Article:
# Introduction

Only Available in MetaMask Flask

Snaps is only available in MetaMask Flask (opens new window).

# What is Snaps?

Snaps is a system that allows anyone to safely expand the capabilities of MetaMask. A "snap" is a program that we run in an isolated environment that can customize the wallet experience. For example, a snap can add new APIs to MetaMask, add support for different blockchain protocols, or modify existing functionality using internal APIs. Snaps is a new way to create web3 end user experiences, by modifying MetaMask in ways that were impossible before.

Snaps are run in an isolated environment where they have access to a limited set of capabilities, determined by the permissions they were granted by the user during installation. As with MetaMask’s Ethereum Provider RPC API, snaps communicate with MetaMask using JSON-RPC.

New RPC methods have been added to our Ethereum Provider JSON-RPC API as well, which are documented as part of the Snaps RPC API. These new methods are what allow snaps to modify the functionality of MetaMask. In addition, they also allow websites to install and communicate with individual snaps.

# Current Functionality

At present, snaps can create new RPC methods for websites to call, can call many of the same RPC methods that websites can call, and access a limited set of snap-exclusive RPC methods. See the Snaps RPC API documentation for more details. Over time, MetaMask will expose more internal functionality as RPC methods, granting more capabilities to snaps.

At the moment, snaps cannot modify the MetaMask UI directly. If a snap needs a UI, that UI must exist entirely on a website that can communicate with the snap.

# Execution Environment

Snaps are untrusted JavaScript programs but execute safely inside the MetaMask application. To isolate snaps from the rest of the application and to provide a “fully virtualizable” execution environment, MetaMask uses Secure EcmaScript (SES) (opens new window), a subset of JavaScript developed by Agoric (opens new window). Among other things, SES allows us to restrict access to global JavaScript APIs and to isolate untrusted code from other parts of the application. SES does this at the cost of some performance and incompatibility with some JavaScript practices, such as modifying prototypes of intrinsic objects (e.g. the Promise constructor).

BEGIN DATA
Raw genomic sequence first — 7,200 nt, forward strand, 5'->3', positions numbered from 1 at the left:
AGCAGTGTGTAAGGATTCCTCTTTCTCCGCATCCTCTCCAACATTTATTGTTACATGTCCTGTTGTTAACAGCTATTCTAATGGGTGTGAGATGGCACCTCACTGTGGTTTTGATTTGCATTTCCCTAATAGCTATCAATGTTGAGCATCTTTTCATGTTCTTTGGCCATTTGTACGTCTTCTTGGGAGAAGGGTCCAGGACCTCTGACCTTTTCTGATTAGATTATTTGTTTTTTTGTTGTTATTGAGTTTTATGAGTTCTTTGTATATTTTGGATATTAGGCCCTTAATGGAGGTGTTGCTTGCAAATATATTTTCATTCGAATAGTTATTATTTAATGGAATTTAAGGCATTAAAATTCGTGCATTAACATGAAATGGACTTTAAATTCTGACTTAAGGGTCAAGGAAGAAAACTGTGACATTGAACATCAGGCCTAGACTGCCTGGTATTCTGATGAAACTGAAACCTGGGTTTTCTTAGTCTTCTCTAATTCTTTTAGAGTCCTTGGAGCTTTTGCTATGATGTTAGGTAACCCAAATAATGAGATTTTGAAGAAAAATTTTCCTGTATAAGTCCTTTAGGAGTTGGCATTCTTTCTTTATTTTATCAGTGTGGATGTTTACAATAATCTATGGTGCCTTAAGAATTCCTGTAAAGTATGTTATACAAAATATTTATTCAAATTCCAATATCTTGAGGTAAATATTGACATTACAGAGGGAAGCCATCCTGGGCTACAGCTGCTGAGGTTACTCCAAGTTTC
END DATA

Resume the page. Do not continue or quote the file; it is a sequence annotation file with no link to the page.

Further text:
# Getting Started

There are many simple snaps available for you to learn from and begin to understand what your own snap needs. The following tutorial will walk you through a "Hello, World!" snap.

# Prerequisites

# Installing MetaMask Flask

MetaMask Flask (opens new window) is a separate extension for developers that provides access to additional unstable APIs. The goal of Flask is to maximize developer control, so that we can learn the full extent of what developers want to do with MetaMask and incorporate those lessons into the main MetaMask distribution. Snaps is the first feature to be released on Flask.

  • First, in a Firefox or Chromium browser, create a new browser profile or disable any existing installed versions of MetaMask.
    • Running multiple instances of MetaMask in the same browser profile will break dapp interactions.
  • Next, download Flask (opens new window) and add it your chosen browser.

# Serving a Snap to Your Local Environment

With Flask in your browser, it's time to plug something into it. If you don't want to download any code for the moment, check out the example snap deployed here (opens new window) and follow the instructions below under 'Interacting with the Snap'.

If you're ready to jump in and see how a Snap looks on the backend, follow the steps below!

Open up a new terminal window, and do the following:

  • Clone the template snap (opens new window) repo.
  • cd into the repo, and run nvm use.
    • This will install and/or use the recommended NVM version from .nvmrc.
  • Run yarn install && yarn build:clean && yarn serve.
    1. This first runs the commands needed to install dependencies.
    2. If there is a dist/ folder, it is then cleaned before the build command is run.
    3. Finally, the dapp is served on http://localhost:8080.

Your terminal window should now be serving the example snap locally. Time to see the functionality in action!

# Interacting with the Snap

If you're serving the snap locally, open up a browser window and navigate to http://localhost:8080.

You should see a simple message explaining the functionality of the snap and two buttons. Start by clicking the Connect button; your Flask extension should pop up and require you to click through two notifications.

Once you've connected to Flask, smash that Send Hello button, and watch the snap display your "hello" message!

# Where to Go from Here